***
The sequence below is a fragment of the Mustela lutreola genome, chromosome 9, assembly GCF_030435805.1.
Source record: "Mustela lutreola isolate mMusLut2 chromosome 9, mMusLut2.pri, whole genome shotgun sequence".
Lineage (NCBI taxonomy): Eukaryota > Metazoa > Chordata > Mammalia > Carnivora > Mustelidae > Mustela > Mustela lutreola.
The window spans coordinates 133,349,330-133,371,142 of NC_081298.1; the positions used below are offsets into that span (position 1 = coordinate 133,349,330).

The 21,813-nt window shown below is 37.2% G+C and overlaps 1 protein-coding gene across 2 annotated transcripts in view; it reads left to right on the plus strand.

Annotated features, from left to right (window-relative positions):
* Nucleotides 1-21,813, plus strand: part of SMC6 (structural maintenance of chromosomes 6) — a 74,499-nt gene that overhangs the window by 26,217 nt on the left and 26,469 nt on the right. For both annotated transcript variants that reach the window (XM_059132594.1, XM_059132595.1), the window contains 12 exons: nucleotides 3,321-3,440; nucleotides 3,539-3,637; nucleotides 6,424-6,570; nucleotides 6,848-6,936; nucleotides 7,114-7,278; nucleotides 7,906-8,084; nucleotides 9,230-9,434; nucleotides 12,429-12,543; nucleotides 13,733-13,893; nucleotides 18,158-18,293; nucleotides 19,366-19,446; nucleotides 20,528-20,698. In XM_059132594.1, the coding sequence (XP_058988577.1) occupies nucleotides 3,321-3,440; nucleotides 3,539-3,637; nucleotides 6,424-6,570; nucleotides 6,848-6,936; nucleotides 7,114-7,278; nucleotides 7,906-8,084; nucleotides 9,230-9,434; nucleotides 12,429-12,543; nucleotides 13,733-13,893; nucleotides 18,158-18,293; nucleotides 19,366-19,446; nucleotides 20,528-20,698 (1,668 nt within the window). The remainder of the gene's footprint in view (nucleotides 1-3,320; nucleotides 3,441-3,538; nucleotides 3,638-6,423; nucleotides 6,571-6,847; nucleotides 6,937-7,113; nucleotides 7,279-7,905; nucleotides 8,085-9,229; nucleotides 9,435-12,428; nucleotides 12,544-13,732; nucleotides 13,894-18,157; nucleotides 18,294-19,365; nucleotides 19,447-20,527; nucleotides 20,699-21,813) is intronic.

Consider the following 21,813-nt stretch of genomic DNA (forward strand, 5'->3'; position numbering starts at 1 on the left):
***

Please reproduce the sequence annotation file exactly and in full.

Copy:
The sequence below is a fragment of the Mustela lutreola genome, chromosome 9, assembly GCF_030435805.1.
Source record: "Mustela lutreola isolate mMusLut2 chromosome 9, mMusLut2.pri, whole genome shotgun sequence".
Lineage (NCBI taxonomy): Eukaryota > Metazoa > Chordata > Mammalia > Carnivora > Mustelidae > Mustela > Mustela lutreola.
The window spans coordinates 133,349,330-133,371,142 of NC_081298.1; the positions used below are offsets into that span (position 1 = coordinate 133,349,330).

The 21,813-nt window shown below is 37.2% G+C and overlaps 1 protein-coding gene across 2 annotated transcripts in view; it reads left to right on the plus strand.

Annotated features, from left to right (window-relative positions):
* Nucleotides 1-21,813, plus strand: part of SMC6 (structural maintenance of chromosomes 6) — a 74,499-nt gene that overhangs the window by 26,217 nt on the left and 26,469 nt on the right. For both annotated transcript variants that reach the window (XM_059132594.1, XM_059132595.1), the window contains 12 exons: nucleotides 3,321-3,440; nucleotides 3,539-3,637; nucleotides 6,424-6,570; nucleotides 6,848-6,936; nucleotides 7,114-7,278; nucleotides 7,906-8,084; nucleotides 9,230-9,434; nucleotides 12,429-12,543; nucleotides 13,733-13,893; nucleotides 18,158-18,293; nucleotides 19,366-19,446; nucleotides 20,528-20,698. In XM_059132594.1, the coding sequence (XP_058988577.1) occupies nucleotides 3,321-3,440; nucleotides 3,539-3,637; nucleotides 6,424-6,570; nucleotides 6,848-6,936; nucleotides 7,114-7,278; nucleotides 7,906-8,084; nucleotides 9,230-9,434; nucleotides 12,429-12,543; nucleotides 13,733-13,893; nucleotides 18,158-18,293; nucleotides 19,366-19,446; nucleotides 20,528-20,698 (1,668 nt within the window). The remainder of the gene's footprint in view (nucleotides 1-3,320; nucleotides 3,441-3,538; nucleotides 3,638-6,423; nucleotides 6,571-6,847; nucleotides 6,937-7,113; nucleotides 7,279-7,905; nucleotides 8,085-9,229; nucleotides 9,435-12,428; nucleotides 12,544-13,732; nucleotides 13,894-18,157; nucleotides 18,294-19,365; nucleotides 19,447-20,527; nucleotides 20,699-21,813) is intronic.

Consider the following 21,813-nt stretch of genomic DNA (forward strand, 5'->3'; position numbering starts at 1 on the left):